The online Poll that the school wants us to fill out has a very different thing to say about Stevenson school:

 “If Stevenson Elementary was converted to a community center for the city, would you favor or oppose moving the kindergarten through 3rd grade students into a new building on the high school/middle school campus?” – from the online poll.

Nobody from the city has said a word about using Stevenson as a “community center”. This is completely from the school board, used as a method of confusing the options on closing down Stevenson, a move that will be stridently opposed by all the parents on the east end of the city.

What kind of “community center” could even be built in that building? No way a Rec Center is going to fit into the many small classrooms. The auditorium is way too small for any adult ball courts or community swimming pool.

I’d like to hear one of the city council members comment on this – they have never said a word about it that I know, and I don’t think they would support closing down Stevenson (unless they are looking to get booted off the council by the voters).

(Edit – I confirmed with Council President Kearns, no one from the board has ever talked to them about a “community center” at Stevenson, no plans have been discussed by the council about any alternate use of the building.)

After some thought, I’m not sure if push polling is the correct label for what the board did. There was not even the slightest establishment of the possibility of the school building being turned into a community center. That makes it more a flat out lie from the school board, intentionally done to deceive the voters of Grandview

Keep an eye out for the push polling, I’m sure we will be exposed to all sorts of assertions in the polls that are just fantasy created by the board to manipulate public opinion on their plans. Read the rest of this entry →

City addresses long term plans for Goodale Blvd.

Published April 28, 2017 by justicewg

Brexton BldgConstruction of a five-story building on the former reTAGit site on Goodale, as well as street work and the nearing completion of the pool, has focused attention on the area. A TVN story gives the latest news on the city’s long term plans.

I think the parking and flooding issues are the main challenges the city must confront in developing the street. Although past work on the floodwalls has improved the classification of some of the area, there are still lots that might end up under water.

“Because the property sits in the flood plain, federal, state and city regulations limit the cost of renovation to being no more than 50 percent of the property value … The high cost of flood insurance also required the first floor (of the five story building) be used for covered parking rather than the retail or office use desired, Galvin said. “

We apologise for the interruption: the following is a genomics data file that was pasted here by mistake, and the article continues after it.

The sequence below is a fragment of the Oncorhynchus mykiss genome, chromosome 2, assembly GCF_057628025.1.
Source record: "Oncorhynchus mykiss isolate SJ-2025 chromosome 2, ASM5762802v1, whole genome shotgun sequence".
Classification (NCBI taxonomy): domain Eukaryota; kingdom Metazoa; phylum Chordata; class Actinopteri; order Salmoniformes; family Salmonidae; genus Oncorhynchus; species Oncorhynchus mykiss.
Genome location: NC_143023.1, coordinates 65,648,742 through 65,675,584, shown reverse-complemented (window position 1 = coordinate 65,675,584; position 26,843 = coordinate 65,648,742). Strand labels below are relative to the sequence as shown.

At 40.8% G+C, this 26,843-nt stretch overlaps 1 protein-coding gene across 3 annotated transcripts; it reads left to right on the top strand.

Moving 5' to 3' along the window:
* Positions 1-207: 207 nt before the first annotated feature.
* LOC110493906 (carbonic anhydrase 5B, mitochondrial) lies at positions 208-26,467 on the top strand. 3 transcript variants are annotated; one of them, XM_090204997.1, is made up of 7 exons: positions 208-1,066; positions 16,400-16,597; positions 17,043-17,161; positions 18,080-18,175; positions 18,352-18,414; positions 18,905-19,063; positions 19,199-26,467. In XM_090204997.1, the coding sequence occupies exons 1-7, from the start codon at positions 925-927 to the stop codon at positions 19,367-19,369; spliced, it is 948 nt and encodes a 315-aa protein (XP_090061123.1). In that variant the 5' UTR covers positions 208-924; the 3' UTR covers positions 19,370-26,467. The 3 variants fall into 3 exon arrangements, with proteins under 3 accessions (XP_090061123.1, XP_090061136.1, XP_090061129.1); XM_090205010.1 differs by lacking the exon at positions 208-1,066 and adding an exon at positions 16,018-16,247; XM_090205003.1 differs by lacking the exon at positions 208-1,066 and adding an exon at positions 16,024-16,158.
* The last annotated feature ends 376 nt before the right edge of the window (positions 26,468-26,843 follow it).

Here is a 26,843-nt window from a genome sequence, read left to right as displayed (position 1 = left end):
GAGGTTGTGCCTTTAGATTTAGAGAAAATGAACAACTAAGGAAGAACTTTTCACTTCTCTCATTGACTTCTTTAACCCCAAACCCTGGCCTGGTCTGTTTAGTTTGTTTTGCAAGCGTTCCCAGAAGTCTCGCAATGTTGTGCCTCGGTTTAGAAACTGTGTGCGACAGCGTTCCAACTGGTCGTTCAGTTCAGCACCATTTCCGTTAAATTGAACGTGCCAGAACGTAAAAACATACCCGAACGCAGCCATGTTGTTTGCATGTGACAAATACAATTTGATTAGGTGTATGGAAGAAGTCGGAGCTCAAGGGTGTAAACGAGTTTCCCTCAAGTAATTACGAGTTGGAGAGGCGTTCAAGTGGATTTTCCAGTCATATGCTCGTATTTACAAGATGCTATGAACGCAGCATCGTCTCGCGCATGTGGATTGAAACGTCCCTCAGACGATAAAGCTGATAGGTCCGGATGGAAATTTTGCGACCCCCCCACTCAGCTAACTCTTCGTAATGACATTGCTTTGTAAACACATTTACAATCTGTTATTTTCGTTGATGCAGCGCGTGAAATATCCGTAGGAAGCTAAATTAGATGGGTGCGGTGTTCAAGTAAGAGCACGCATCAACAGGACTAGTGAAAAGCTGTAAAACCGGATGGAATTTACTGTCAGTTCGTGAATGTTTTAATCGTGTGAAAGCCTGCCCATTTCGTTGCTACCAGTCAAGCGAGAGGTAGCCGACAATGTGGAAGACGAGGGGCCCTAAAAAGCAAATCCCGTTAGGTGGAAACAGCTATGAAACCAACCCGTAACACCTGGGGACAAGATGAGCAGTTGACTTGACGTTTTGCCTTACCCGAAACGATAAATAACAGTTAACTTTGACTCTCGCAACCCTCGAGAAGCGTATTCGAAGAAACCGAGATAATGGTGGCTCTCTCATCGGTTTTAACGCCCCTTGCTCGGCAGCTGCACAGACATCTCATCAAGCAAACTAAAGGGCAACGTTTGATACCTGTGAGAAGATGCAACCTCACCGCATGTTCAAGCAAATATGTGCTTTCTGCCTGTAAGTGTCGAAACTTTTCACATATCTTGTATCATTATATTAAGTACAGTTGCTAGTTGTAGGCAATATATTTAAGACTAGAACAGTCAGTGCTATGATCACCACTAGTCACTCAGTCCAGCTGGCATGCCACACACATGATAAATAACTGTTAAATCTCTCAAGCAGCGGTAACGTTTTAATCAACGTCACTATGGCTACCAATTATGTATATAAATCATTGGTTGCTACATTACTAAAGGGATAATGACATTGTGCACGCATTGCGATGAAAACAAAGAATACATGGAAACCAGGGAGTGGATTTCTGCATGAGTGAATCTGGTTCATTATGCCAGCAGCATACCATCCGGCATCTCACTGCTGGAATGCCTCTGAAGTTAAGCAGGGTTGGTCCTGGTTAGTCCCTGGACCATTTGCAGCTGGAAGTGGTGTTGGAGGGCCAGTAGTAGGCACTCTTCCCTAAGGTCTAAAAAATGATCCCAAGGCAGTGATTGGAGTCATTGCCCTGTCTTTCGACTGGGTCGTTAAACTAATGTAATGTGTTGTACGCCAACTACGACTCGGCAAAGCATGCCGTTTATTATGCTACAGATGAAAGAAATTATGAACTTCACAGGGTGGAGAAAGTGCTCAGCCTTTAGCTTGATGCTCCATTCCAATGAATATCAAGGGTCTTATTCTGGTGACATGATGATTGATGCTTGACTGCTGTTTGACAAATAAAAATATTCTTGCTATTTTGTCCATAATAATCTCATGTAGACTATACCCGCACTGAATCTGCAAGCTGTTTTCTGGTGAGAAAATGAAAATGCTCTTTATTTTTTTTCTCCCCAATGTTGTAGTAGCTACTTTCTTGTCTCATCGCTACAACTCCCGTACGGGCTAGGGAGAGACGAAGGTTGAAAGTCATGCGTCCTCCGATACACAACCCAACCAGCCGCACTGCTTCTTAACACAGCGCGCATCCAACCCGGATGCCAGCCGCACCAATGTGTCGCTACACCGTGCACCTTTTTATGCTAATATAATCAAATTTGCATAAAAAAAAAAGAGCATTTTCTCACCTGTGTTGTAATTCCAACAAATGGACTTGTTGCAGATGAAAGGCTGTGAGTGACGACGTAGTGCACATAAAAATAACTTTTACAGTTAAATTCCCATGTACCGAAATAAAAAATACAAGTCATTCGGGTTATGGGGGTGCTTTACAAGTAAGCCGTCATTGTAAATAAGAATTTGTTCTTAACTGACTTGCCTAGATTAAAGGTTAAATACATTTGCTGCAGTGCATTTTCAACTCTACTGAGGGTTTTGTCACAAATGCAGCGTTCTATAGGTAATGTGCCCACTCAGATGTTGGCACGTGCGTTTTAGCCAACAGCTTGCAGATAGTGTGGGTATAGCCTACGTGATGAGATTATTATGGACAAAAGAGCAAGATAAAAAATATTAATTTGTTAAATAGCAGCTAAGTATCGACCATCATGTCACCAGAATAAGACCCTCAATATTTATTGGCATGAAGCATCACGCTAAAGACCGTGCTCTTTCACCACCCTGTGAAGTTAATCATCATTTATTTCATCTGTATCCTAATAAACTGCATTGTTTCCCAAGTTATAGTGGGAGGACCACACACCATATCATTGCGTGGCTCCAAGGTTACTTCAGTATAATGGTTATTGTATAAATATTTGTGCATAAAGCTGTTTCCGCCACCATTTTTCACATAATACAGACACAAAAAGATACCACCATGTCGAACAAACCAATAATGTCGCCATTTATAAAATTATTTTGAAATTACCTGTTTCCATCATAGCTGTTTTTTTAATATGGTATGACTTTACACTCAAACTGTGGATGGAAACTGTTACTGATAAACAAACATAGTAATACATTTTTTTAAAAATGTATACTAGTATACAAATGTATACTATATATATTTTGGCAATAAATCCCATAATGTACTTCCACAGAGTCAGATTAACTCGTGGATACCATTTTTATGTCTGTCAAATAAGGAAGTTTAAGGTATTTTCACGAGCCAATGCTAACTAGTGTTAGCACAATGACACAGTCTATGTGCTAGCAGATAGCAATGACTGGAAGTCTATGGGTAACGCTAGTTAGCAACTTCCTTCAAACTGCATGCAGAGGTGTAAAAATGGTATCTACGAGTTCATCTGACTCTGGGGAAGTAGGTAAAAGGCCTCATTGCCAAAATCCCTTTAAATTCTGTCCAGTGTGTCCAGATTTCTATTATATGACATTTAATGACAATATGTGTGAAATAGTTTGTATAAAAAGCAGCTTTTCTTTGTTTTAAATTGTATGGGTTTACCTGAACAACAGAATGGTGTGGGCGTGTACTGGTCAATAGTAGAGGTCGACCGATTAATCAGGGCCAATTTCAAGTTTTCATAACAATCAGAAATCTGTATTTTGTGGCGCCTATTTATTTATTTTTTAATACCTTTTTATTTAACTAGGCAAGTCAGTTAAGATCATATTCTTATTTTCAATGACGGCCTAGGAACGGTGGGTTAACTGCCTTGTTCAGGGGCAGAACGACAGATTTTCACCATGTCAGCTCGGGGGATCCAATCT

Patrik Bowman, the city’s director of administration, recounted past efforts to work with the city of Columbus to build flood flap gates across the train tracks that would hold back flooding, but that never worked out. He mentioned a possibility of a re-calculation because of a lowering of the Olentangy River , but didn’t put much hope in that occurring.

The small size of the lots on Goodale makes any future tall buildings difficult to plan because of a lack of parking. The use of the first floor for parking is a serious strike on the profitability of any future construction, the utility of the first floor for retail businesses is a key to the income for most developers.

Bowman predicted that future re-development on Goodale would be limited to renovation of existing structures, rather than tall new buildings.

The newspaper article ended with a odd quote:

Galvin said he is concerned that property values on Goodale could lead some developers to seek approval of higher density, residential development along Goodale. He said he would rather see smaller development involving office or retail use.

The Galvin who is quoted in this part of the article is the CEO of Brexton, the developer of the five story building. I’m not sure why his wishes for the future are of importance for a story about the long term plans from the city of Grandview. (Edit) I was reminded that Galvin was a city council member from June 2014 – January 2016, but was not re-elected. His opinion on development for Goodale might be well informed, but he is no longer a office holder, so his wishes for the future of the city are not as important as the current council and city director of administration. The story would have been improved with their comments.

More Bozos on the bus

Grandview doesn’t need to look far to find examples of small towns that were overwhelmed by new housing. Powell, Ohio shows what can happen when too many residents turn the streets into gridlock and government services stretched too thin leads to unhappiness.

New residential housing on Goodale would cause the least disruption on inner street traffic for rush hours, out of any other location in Grandview. However, choke points like the intersection of Goodale and Grandview Ave. will become worse.

Allowing more development without careful city planning is a sure fire way to turn Grandview into Powell. Careful watch of the city council members is needed to prevent pro-development boosters taking the city the wrong direction.

Running for a public office in Grandview Heights

Published October 12, 2016 by justicewg

Some Grandview residents have interactions with local public officials, and wonder just how a person ends up an elected council member or board seat holder. A much smaller number actively try to run for office. How does that work in Grandview Heights?